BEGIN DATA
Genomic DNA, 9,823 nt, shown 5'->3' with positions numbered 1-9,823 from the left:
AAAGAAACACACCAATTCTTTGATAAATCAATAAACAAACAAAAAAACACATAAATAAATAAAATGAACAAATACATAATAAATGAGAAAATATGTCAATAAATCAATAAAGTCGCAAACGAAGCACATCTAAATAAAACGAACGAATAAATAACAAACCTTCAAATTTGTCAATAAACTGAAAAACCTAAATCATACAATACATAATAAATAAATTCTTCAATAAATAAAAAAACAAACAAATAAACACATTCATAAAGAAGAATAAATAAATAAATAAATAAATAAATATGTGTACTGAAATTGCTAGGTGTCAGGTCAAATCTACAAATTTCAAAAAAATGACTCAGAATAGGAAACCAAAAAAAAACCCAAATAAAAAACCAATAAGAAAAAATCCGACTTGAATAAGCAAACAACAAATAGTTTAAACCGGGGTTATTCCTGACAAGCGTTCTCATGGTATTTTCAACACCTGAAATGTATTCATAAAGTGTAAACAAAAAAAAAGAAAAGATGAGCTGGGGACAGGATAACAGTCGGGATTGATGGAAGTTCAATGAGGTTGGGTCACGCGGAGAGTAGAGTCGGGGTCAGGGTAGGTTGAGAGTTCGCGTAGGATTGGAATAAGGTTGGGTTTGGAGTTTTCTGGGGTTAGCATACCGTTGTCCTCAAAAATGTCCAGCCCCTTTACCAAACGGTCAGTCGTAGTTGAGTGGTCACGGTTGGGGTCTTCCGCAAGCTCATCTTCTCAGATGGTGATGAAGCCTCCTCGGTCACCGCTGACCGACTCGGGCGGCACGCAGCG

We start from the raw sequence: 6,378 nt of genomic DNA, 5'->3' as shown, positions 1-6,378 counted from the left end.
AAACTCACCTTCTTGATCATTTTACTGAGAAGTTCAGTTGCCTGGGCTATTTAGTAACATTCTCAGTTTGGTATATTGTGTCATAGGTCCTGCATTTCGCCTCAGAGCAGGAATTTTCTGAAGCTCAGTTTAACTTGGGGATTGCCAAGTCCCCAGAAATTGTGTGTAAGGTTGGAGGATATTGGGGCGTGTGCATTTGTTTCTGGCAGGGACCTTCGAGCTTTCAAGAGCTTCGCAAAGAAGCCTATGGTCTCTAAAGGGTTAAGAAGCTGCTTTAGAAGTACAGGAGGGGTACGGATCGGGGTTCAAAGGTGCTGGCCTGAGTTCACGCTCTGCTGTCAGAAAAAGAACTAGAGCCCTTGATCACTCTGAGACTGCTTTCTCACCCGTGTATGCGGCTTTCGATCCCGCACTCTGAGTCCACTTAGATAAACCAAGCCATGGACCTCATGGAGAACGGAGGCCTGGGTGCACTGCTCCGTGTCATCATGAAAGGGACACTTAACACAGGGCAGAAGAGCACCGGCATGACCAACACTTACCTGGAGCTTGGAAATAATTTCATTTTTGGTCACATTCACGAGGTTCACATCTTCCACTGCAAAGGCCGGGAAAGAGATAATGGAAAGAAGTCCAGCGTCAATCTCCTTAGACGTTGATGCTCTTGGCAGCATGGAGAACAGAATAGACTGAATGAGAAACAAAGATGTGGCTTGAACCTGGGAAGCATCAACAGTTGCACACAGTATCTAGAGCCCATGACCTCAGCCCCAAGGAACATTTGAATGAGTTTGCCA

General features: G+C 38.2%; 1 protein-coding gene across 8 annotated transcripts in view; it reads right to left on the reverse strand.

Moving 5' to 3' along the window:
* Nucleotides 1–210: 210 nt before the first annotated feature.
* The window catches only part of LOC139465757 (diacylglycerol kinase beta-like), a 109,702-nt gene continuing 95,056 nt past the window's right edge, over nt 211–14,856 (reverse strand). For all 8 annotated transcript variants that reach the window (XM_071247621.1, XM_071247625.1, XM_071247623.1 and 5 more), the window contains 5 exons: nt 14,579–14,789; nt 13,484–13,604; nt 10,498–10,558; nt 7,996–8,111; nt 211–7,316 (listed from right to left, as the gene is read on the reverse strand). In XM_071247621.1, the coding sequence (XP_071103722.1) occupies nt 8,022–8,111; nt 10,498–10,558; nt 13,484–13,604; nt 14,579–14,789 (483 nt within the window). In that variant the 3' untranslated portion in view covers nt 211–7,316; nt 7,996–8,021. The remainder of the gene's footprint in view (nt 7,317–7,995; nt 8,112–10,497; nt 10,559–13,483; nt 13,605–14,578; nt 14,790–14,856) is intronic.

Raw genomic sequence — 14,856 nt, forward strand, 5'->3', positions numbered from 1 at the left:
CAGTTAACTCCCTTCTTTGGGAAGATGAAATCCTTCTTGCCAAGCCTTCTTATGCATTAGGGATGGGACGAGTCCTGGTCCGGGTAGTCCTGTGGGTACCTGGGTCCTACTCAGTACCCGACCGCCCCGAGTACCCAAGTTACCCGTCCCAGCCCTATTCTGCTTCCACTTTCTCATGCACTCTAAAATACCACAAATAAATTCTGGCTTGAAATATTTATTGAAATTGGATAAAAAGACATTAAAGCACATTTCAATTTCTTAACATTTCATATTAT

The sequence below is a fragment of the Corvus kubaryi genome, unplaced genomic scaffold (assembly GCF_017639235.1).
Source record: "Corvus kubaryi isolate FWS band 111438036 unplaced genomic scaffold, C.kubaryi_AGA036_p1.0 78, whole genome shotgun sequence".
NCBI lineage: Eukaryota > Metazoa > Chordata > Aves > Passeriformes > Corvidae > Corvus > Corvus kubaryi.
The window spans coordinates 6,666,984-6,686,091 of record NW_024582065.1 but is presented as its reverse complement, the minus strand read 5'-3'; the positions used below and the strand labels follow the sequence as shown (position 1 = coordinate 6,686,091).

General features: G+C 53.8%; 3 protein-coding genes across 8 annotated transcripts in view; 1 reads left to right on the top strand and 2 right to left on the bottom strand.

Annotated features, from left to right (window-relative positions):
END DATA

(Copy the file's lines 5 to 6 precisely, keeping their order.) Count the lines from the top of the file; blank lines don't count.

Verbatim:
General features: G+C 38.2%; 1 protein-coding gene across 8 annotated transcripts in view; it reads right to left on the reverse strand.

Moving 5' to 3' along the window: